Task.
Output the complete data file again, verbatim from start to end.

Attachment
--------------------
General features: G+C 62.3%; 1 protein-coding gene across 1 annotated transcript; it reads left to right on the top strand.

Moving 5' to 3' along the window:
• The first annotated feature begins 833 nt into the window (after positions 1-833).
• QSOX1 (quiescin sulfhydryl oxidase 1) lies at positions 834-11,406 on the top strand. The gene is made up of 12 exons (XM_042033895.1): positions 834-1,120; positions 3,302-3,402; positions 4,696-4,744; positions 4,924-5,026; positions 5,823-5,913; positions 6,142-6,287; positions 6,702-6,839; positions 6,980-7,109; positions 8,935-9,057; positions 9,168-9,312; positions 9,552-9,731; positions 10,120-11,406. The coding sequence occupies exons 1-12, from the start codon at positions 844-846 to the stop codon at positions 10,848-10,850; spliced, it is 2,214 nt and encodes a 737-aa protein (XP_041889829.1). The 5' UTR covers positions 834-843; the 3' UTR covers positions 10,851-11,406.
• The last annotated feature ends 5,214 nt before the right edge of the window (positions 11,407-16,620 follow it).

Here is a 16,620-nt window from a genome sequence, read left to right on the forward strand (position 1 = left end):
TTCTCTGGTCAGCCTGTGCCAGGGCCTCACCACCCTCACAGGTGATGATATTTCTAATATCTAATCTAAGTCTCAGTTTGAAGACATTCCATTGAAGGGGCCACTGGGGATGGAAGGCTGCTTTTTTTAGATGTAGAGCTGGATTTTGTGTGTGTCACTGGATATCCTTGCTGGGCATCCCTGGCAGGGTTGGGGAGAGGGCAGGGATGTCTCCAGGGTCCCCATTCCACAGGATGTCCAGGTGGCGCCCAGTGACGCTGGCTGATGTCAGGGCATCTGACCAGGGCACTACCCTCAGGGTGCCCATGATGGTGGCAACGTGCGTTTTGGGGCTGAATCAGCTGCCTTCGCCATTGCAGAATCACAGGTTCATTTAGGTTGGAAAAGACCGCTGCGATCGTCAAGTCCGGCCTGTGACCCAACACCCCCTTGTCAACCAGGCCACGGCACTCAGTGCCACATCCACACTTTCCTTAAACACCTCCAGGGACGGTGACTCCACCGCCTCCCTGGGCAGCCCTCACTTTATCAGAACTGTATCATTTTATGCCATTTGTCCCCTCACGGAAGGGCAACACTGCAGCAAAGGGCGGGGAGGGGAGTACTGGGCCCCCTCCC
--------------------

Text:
General features: G+C 62.3%; 1 protein-coding gene across 1 annotated transcript; it reads left to right on the top strand.

Moving 5' to 3' along the window:
• The first annotated feature begins 833 nt into the window (after positions 1-833).
• QSOX1 (quiescin sulfhydryl oxidase 1) lies at positions 834-11,406 on the top strand. The gene is made up of 12 exons (XM_042033895.1): positions 834-1,120; positions 3,302-3,402; positions 4,696-4,744; positions 4,924-5,026; positions 5,823-5,913; positions 6,142-6,287; positions 6,702-6,839; positions 6,980-7,109; positions 8,935-9,057; positions 9,168-9,312; positions 9,552-9,731; positions 10,120-11,406. The coding sequence occupies exons 1-12, from the start codon at positions 844-846 to the stop codon at positions 10,848-10,850; spliced, it is 2,214 nt and encodes a 737-aa protein (XP_041889829.1). The 5' UTR covers positions 834-843; the 3' UTR covers positions 10,851-11,406.
• The last annotated feature ends 5,214 nt before the right edge of the window (positions 11,407-16,620 follow it).

Here is a 16,620-nt window from a genome sequence, read left to right on the forward strand (position 1 = left end):
TTCTCTGGTCAGCCTGTGCCAGGGCCTCACCACCCTCACAGGTGATGATATTTCTAATATCTAATCTAAGTCTCAGTTTGAAGACATTCCATTGAAGGGGCCACTGGGGATGGAAGGCTGCTTTTTTTAGATGTAGAGCTGGATTTTGTGTGTGTCACTGGATATCCTTGCTGGGCATCCCTGGCAGGGTTGGGGAGAGGGCAGGGATGTCTCCAGGGTCCCCATTCCACAGGATGTCCAGGTGGCGCCCAGTGACGCTGGCTGATGTCAGGGCATCTGACCAGGGCACTACCCTCAGGGTGCCCATGATGGTGGCAACGTGCGTTTTGGGGCTGAATCAGCTGCCTTCGCCATTGCAGAATCACAGGTTCATTTAGGTTGGAAAAGACCGCTGCGATCGTCAAGTCCGGCCTGTGACCCAACACCCCCTTGTCAACCAGGCCACGGCACTCAGTGCCACATCCACACTTTCCTTAAACACCTCCAGGGACGGTGACTCCACCGCCTCCCTGGGCAGCCCTCACTTTATCAGAACTGTATCATTTTATGCCATTTGTCCCCTCACGGAAGGGCAACACTGCAGCAAAGGGCGGGGAGGGGAGTACTGGGCCCCCTCCC